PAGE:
2015 GSA Annual Meeting in Baltimore, Maryland, USA (1-4 November 2015)

Paper No. 229-25
Presentation Time: 9:00 AM-6:30 PM


MILLER, Kaley1, SHERROD, Laura A.2, BOGNER, Emily3, HIGGINS, Ryan4, LIVINGSTON, Kelsey4, MALENDA, Margariete5, MORGANO, Kelly6, SIMPSON, Edward2, SIMPSON, Wendy S.7, SNYDER, Emily4 and VALES, David4, (1)Department of Physical Sciences, Kutztown Univertsity, 425 Boehm Science, Kutztown, PA 19530, (2)Department of Physical Sciences, Kutztown University, Kutztown, PA 19530, (3)Department of Physical Sciences, Kutztown University, 425 Boehm, Kutztown, PA 19530, (4)Department of Physical Sciences, Kutztown University, 424 Boehm, Kutztown, PA 19530, (5)Dept. Physical Sciences, Kutztown University, Kutztown, PA 19530, (6)Kutztown University of Pennsylvania, Kutztown, PA 19530, (7)Parkland High School, 2700 North Cedar Crest Blvd, Allentown, PA 18104, kmill837@live.kutztown.edu

Understanding the geometries of the shallow-generated gas and fluid escape mud volcano conduits is poor. Recently produced fluid and gas escape features on the Lake Powell delta provided a unique opportunity to examine the surface and subsurface structures.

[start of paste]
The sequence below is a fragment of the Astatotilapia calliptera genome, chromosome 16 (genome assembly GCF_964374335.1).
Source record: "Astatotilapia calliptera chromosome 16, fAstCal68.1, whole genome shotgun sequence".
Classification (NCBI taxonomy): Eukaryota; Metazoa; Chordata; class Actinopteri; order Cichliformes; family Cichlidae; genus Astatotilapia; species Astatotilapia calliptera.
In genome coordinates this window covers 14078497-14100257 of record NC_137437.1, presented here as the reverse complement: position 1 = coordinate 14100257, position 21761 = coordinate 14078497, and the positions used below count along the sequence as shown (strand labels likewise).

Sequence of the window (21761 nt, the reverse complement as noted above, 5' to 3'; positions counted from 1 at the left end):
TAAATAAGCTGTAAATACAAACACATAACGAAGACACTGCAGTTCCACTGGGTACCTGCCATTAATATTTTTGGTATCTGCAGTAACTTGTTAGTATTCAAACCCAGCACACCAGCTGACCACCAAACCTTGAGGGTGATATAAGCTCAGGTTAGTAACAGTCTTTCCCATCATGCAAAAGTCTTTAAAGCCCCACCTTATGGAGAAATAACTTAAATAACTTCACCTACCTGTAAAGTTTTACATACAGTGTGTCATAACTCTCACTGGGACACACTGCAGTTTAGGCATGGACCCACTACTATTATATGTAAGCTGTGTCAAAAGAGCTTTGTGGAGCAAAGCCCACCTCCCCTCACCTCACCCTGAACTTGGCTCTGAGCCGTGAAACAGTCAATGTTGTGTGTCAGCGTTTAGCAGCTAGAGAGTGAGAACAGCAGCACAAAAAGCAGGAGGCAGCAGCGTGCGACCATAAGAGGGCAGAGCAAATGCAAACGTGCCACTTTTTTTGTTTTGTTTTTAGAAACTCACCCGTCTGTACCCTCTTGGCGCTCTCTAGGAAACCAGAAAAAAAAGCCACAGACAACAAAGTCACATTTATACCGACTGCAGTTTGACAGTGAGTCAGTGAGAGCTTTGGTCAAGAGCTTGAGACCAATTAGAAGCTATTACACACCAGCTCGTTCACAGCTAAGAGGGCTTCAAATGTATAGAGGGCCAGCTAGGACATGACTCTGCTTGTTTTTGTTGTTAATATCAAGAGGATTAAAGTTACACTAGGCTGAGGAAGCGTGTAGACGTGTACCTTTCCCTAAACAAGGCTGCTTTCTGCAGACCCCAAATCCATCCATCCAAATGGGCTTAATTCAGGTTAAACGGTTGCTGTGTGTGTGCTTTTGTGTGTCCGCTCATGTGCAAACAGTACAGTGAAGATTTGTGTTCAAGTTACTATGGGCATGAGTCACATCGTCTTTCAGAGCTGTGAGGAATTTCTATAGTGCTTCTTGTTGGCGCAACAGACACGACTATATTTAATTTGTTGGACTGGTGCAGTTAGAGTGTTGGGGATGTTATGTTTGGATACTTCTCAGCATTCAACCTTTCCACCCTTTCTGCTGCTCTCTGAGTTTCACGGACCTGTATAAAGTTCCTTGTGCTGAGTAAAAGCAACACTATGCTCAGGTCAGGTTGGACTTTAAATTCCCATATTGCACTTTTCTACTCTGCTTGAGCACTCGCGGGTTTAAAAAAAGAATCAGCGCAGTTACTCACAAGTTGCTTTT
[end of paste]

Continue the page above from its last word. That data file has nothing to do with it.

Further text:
Lake Powell filled to the maximum depth in the early 1980’s. Subsequent severe droughts caused a rapid drop in the lake’s depth initiating rapid progradation of the Colorado River delta southward past Hite, Utah. Delta top muds overlie progradationally stacked prodelta sands that cover organic-rich high-stand muds followed by delta top muds. Rapid incision of the Colorado River into the prodelta and delta plain sediments breached the confined aquifer composed of the Cedar Mesa Sandstone. The release of fluid pressure generated upward bending of the delta plain muds and the subsequently developed of mud volcanoes spewing over-pressured water and methane from the organic-rich high-stand deposits. As fluid over-pressuring quelled methane, degassing became the predominant phenomenon.

Hundreds of collapse caldera-like features are ubiquitous on the exposed delta surface. The study focuses on a smaller caldera with no apparent vent, similar in geometry and form to active salses, water-filled craters having vents of methane to the south. Surface features included evidence of microbial mats – gas bubble collapse and thin-film cracks, complex arcuate desiccation cracks, micropits, pellet mounds, rill-like features on the wall, and burrows with pellets on the top margins. Trenches in the crater exposed, mud filled vents consistent of: 1) sharp-walled and downward tapering, 2) arcuate-shaped, bifurcating-upward conduits, and 3) small open, irregular margined, vertical chambers decreasing in abundance towards the surface. Conduits cross cut homogenous mud and start in the upper several centimeters of the underlying stratified prodelta sands. The newly identified features are vital in recognizing the early seal breeching that permits the expulsion of gas from potential lacustrine reservoirs.